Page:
Drop in tourism due to Rakhine troubles
Nationwide ceasefire a “forlorn hope”
TPG sells Myanmar Distillery stake to ThaiBev for undisclosed sum
Kandawgyi Palace Hotel completely ravaged by fire
ICG warns Europe re-imposing sanctions may not be helpful to the Rohingya crisis
Some Cooperation - Myanmar and Bangladesh have agreed to cooperate to restore stability in Rakhine State but failed to reach an agreement over the repatriation of refugees. “Bangladesh wants to repatriate as soon as possible. But we will go step by step and form a joint working group for repatriation,” Kyaw Zeya, permanent secretary of Myanmar’s foreign affairs ministry, said. About 600,000 Rohingya Muslims have fled Myanmar since Aug. 25, when insurgent attacks on police outposts in Rakhine State prompted clearance operations by the Myanmar Army. Myanmar’s home affairs minister Lieutenant General Kyaw Swe and his Bangladeshi counterpart Asaduzzaman Khan agreed to halt the mass exodus of refugees to Bangladesh, and restore normalcy in Rakhine State to make repatriation possible. “We are however yet to rebuild infrastructure and draw up resettlement plans to accept them back. These works are being handled by state leaders themselves, and so it is difficult to predict when they will be complete,” said Tint Myint, permanent secretary of the Home Affairs ministry. However, the two countries only signed two agreements covering security and border cooperation, but not on the repatriation of refugees. There is a huge gap regarding the numbers of people who fled to Bangladesh between the ground survey of Rakhine State government and UN statistics, according to the President’s Office.
Army Rejects Criticism - The Myanmar Army chief rejected accusations of abuses by his troops during operations in northern Rakhine State in a meeting with the US ambassador saying, “no action goes beyond the legal framework.” Snr-Gen Min Aung Hlaing told US ambassador Scot Marciel “unlawful acts are not allowed” in response to the ambassador raising concerns over the exodus of more than 500,000 people to Bangladesh and reports of excessive use of force and genocide by the security forces in Rakhine. Most of those who have fled since militants attacked police outposts on Aug. 25 are Rohingya Muslims. Reports of killings, rape, and arson by security forces have stoked claims of ethnic cleansing in the international community. Despite the army’s denial of crimes, the UN human rights office said that Myanmar security forces began its “clearance operations” before the Aug. 25 militant attacks, brutally driving out Rohingya Muslims from the region, torching their homes, crops and villages to prevent them from returning. In a report based on interviews with refugees who have arrived in Bangladesh in the past month, the UN human rights office said that the destruction by security forces, often joined by mobs of armed Arakanese Buddhists, of houses, fields, food stocks, crops, and livestock made the possibility of the Rohingya returning to normal lives in northern Rakhine “almost impossible.” “Credible information indicates that the Myanmar security forces purposely destroyed the property of the Rohingyas, scorched their dwellings and entire villages in northern Rakhine State, not only to drive the population out in droves but also to prevent the fleeing Rohingya victims from returning to their homes,” the report said.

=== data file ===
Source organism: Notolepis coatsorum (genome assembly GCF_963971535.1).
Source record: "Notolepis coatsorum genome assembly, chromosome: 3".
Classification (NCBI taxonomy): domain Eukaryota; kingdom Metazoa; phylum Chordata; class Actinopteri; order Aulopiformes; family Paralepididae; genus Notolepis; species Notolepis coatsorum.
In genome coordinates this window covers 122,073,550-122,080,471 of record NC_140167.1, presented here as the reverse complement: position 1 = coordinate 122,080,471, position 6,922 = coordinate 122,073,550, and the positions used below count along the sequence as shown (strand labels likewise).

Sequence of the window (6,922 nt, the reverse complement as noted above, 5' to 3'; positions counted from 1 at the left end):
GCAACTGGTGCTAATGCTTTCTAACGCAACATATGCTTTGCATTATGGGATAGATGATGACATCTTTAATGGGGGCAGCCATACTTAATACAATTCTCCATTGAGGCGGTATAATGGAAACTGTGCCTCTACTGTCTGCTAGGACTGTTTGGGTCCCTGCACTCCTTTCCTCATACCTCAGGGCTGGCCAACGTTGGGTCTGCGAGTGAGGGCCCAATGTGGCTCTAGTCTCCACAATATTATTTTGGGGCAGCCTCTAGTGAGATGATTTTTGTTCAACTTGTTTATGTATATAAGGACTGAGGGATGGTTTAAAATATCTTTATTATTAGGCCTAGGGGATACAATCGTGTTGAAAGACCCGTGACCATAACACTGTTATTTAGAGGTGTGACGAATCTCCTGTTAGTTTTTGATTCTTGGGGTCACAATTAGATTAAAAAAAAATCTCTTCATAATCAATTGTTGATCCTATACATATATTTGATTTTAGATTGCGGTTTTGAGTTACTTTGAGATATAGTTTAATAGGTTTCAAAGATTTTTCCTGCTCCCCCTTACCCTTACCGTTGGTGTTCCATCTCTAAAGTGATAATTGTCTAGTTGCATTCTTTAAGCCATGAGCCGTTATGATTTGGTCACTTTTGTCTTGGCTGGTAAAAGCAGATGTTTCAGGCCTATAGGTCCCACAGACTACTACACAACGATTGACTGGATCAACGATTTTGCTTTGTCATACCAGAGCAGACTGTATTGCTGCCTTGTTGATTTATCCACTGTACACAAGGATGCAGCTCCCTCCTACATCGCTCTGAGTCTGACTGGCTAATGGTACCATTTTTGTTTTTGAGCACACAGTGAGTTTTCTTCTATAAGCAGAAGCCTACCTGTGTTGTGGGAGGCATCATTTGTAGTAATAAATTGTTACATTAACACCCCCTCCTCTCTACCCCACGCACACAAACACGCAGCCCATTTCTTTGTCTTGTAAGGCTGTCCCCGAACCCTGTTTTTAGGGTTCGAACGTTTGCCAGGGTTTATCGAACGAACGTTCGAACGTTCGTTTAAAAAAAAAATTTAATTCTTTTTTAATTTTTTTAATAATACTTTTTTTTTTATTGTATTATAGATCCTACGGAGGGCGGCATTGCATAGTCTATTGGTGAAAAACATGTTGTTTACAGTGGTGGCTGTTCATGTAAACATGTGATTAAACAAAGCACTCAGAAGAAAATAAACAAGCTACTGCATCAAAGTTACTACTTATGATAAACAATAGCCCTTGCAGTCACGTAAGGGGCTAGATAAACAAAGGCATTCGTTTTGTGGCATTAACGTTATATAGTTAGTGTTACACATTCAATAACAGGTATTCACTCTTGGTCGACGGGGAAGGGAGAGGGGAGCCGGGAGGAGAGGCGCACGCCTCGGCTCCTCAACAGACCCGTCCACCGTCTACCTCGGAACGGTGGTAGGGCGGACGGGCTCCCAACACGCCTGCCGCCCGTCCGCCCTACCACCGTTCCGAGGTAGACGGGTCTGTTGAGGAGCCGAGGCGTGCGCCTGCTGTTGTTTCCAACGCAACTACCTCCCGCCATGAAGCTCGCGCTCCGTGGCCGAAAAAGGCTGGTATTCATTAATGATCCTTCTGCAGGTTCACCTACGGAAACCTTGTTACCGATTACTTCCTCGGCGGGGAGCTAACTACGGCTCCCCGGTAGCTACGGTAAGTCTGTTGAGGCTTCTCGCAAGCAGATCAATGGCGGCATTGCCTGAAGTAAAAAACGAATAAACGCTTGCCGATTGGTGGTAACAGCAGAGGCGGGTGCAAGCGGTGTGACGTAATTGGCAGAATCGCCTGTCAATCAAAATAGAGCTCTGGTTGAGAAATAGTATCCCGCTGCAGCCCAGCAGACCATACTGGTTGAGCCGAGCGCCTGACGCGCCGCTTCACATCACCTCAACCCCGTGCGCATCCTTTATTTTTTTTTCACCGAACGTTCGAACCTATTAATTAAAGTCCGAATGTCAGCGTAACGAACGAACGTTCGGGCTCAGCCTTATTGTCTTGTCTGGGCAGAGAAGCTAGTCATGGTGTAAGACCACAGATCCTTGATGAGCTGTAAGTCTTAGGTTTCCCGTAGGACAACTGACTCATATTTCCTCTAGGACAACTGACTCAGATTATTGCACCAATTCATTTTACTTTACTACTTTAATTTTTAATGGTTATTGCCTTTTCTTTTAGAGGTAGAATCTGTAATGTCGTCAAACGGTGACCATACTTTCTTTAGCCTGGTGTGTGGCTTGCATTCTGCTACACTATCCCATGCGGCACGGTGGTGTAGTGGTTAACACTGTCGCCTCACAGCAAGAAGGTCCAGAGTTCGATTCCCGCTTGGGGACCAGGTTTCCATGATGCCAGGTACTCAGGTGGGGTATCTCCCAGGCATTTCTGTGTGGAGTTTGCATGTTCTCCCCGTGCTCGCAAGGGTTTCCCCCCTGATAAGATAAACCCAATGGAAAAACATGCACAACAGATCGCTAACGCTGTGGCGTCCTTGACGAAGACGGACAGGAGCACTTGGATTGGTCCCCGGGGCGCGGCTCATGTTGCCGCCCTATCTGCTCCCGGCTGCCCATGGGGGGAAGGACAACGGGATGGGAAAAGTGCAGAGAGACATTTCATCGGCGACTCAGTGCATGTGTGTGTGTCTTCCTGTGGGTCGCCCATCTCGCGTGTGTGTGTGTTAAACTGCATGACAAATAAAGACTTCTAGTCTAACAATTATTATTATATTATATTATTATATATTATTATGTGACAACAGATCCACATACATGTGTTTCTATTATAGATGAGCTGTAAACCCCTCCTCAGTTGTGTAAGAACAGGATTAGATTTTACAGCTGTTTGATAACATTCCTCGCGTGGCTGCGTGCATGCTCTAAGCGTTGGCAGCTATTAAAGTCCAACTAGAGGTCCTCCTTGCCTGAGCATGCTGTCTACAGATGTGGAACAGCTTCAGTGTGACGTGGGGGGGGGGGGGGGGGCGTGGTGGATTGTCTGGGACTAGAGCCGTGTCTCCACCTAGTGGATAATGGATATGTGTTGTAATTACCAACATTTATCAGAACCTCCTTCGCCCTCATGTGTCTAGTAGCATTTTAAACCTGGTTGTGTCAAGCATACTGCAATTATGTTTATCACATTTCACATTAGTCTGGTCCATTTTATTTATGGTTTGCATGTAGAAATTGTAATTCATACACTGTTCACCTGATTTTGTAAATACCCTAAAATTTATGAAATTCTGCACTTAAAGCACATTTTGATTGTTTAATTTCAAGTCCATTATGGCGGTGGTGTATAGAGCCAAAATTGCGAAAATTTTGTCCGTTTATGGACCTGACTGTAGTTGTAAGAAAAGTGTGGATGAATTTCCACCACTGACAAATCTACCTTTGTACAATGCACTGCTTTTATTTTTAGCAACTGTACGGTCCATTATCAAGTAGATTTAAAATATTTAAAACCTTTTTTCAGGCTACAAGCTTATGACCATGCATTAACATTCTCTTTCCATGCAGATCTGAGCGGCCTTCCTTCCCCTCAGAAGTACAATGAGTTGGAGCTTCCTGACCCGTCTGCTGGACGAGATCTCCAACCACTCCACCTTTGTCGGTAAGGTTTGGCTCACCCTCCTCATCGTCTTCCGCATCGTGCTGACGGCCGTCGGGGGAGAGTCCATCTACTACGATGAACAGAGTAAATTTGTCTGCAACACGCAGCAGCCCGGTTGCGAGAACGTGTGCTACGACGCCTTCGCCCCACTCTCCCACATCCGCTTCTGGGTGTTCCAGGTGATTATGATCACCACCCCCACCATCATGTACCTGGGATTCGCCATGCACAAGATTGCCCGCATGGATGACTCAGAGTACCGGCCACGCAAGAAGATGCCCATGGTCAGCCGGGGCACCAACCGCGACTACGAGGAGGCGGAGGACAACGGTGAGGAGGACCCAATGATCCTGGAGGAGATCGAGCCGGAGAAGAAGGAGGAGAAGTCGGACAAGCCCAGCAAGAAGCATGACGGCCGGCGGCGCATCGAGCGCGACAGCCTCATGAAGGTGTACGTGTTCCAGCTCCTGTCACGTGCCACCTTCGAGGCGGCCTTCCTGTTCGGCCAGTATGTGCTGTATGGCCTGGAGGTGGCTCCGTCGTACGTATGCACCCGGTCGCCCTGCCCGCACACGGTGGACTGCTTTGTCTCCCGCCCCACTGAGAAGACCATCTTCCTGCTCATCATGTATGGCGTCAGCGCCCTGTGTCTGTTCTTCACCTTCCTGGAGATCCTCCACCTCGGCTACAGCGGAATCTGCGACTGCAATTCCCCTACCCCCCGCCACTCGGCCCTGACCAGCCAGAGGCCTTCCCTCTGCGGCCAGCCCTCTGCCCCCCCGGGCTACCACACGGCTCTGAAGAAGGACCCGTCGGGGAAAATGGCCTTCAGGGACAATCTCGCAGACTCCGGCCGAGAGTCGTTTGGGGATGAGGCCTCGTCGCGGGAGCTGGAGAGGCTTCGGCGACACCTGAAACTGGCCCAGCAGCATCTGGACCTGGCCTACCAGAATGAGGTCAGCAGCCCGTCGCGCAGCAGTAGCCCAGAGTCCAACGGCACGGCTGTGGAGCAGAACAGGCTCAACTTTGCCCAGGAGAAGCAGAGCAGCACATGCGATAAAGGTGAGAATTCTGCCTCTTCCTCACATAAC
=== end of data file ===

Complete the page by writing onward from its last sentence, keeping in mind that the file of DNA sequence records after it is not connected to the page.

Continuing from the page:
Loan Delayed - The World Bank has delayed a US$200 million loan to Myanmar amid intensifying international pressure over the exodus of more than 500,000 Rohingya from Rakhine State. In a statement the World Bank said it was “deeply concerned by the violence, destruction and forced displacement of the Rohingya” and would withhold the loan until conditions improved. Militant attacks on 30 police stations and an army base in northern Rakhine on Aug. 25 triggered an army crackdown that has caused the exodus. Meanwhile, about 30,000 Arakanese and Hindus were internally displaced by militant violence. The World Bank stated it would continue “high-impact projects that support education, health services, electricity, rural roads and inclusion of all ethnic groups and religions, particularly in Rakhine state.” “We also assessed the conditions of our recently approved development policy loan and concluded that further progress is needed for the loan to be made effective,” the statement added.